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An Outbreak of Measles in Najran Valley, December 25, 1996 - March 12, 1997.


From Jan. 1 to March 12, 1997, an unusual increase in measles cases (35) was reported from Najran, a rural region in southwest Saudi Arabia. From 1992 through 1996 only 69 cases had been reported from the entire Najran region. An epidemiologic investigation was requested.


We sent a new circular to all government and private health facilities requesting that they report all measles cases within 24 hours. We defined an outbreak-associated case of measles as a febrile illness with a generalized maculopapular rash of 3 days' duration and cough, coryza or conjunctivitis occurring between Dec. 25, 1996, and Mar. 12, 1997, in Najran valley. A case-control study was conducted among families with measles cases. Five and three controls were selected for case-patients < 13 years of age and > 13 years of age respectively, matched by neighborhood.


The first measles case-patient was an unvaccinated 23-year-old Saudi male who had been exposed to a measles patient while visiting a neighboring region. Following the importation, three separate chains of common transmissions were identified. Community contact was identified in schools (5 cases), medical clinics (6 cases) and football matches (1 case). Most (74%) measles case-patients were over the age of coverage by universal vaccination (13) and ranged up to 41 years of age. However, females from 13 to 26 years had received a routine MMR in schools for rubella control, and only 22% of cases were in females in this group. Prior measles vaccination in the age group >13 years gave protection within the expected level (95% effectiveness) of vaccine effectiveness for measles vaccine. Near-universal vaccination in children 13 years or younger prevented computation of vaccine effectiveness in this age group.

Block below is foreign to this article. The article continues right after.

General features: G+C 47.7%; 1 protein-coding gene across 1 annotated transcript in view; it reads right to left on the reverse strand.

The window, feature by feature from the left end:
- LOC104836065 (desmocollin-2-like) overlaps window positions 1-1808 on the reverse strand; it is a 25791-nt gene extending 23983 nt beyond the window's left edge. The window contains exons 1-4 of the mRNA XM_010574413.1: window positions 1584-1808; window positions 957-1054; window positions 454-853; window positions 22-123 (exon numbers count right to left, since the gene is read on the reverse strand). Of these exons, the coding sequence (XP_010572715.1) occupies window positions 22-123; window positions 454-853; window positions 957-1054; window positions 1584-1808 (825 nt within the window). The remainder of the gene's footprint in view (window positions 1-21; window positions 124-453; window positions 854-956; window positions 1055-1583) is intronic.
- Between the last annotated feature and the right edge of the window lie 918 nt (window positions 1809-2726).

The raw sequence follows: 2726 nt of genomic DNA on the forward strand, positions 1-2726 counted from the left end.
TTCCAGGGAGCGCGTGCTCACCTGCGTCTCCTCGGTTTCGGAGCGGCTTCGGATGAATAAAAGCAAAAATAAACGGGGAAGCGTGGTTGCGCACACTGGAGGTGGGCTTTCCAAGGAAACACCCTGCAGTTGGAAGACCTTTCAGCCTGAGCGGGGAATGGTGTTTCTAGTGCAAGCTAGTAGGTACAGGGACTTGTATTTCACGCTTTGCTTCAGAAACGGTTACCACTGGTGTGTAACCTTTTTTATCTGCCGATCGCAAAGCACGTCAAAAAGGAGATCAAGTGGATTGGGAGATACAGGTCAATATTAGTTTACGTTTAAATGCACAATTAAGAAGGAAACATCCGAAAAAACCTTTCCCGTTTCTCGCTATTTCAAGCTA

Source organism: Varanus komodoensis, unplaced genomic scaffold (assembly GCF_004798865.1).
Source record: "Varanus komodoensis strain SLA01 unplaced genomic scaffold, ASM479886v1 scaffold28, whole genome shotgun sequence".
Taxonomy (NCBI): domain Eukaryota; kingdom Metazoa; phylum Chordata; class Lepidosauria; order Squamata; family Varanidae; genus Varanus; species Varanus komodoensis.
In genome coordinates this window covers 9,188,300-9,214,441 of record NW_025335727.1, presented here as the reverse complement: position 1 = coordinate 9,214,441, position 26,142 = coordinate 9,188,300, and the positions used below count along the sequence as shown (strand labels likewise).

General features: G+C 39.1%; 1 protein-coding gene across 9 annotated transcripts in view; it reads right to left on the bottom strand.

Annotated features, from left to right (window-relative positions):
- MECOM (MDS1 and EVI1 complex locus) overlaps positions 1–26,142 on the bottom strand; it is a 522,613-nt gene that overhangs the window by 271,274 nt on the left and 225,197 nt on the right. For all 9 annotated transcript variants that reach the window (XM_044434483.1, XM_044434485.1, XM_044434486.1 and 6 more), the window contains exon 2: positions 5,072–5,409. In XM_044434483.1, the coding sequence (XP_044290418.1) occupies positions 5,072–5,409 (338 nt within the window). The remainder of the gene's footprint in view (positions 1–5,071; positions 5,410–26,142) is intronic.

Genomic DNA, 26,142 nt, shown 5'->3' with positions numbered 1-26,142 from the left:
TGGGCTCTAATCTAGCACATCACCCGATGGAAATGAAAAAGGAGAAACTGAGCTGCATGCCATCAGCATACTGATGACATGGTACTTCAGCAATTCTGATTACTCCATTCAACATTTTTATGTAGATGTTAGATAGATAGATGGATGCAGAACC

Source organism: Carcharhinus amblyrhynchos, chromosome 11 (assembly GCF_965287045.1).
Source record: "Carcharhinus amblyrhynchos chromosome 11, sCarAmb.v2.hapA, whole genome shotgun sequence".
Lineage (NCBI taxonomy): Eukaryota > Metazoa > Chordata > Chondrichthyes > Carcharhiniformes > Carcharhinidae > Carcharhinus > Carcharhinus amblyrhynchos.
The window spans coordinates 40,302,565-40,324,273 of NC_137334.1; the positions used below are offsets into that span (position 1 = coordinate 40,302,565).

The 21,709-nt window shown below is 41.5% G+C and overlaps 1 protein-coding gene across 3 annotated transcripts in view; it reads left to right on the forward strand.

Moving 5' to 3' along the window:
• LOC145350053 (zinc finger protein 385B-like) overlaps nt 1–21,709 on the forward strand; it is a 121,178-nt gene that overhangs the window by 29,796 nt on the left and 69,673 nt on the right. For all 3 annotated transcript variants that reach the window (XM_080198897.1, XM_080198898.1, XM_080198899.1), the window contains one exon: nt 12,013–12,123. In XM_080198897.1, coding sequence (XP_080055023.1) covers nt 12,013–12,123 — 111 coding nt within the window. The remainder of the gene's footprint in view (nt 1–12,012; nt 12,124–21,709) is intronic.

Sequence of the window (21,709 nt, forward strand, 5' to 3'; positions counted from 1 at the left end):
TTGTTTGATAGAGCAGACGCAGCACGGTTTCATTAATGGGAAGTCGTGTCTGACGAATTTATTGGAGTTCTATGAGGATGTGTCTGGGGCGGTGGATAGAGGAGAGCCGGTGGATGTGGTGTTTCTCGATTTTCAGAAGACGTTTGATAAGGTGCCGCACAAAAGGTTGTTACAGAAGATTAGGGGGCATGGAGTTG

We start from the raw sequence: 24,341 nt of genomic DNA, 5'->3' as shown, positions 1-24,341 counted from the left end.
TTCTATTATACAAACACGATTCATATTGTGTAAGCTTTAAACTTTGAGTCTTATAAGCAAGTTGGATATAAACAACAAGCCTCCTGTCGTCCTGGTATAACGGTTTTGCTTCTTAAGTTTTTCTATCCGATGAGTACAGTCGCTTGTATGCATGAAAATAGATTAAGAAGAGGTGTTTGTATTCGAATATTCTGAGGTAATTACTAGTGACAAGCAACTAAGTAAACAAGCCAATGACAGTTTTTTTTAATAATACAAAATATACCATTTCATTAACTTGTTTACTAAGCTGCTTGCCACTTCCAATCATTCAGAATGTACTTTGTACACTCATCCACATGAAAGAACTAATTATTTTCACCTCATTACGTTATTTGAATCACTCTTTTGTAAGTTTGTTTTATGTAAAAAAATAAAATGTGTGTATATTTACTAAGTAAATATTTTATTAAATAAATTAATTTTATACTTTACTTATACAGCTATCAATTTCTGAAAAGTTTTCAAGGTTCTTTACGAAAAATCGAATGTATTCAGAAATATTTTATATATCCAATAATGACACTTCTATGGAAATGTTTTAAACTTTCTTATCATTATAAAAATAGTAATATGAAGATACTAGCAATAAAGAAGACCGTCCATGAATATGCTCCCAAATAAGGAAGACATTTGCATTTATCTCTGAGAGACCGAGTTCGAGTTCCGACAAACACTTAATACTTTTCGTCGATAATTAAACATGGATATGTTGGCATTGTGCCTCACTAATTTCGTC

Males over the age of 13 years born before the year of universal measles vaccination (1983) helped maintain a continuous chain of measles transmission in Najran. Vaccination of adolescents and young adults may be needed to prevent continuing transmission of measles in rural Saudi Arabia.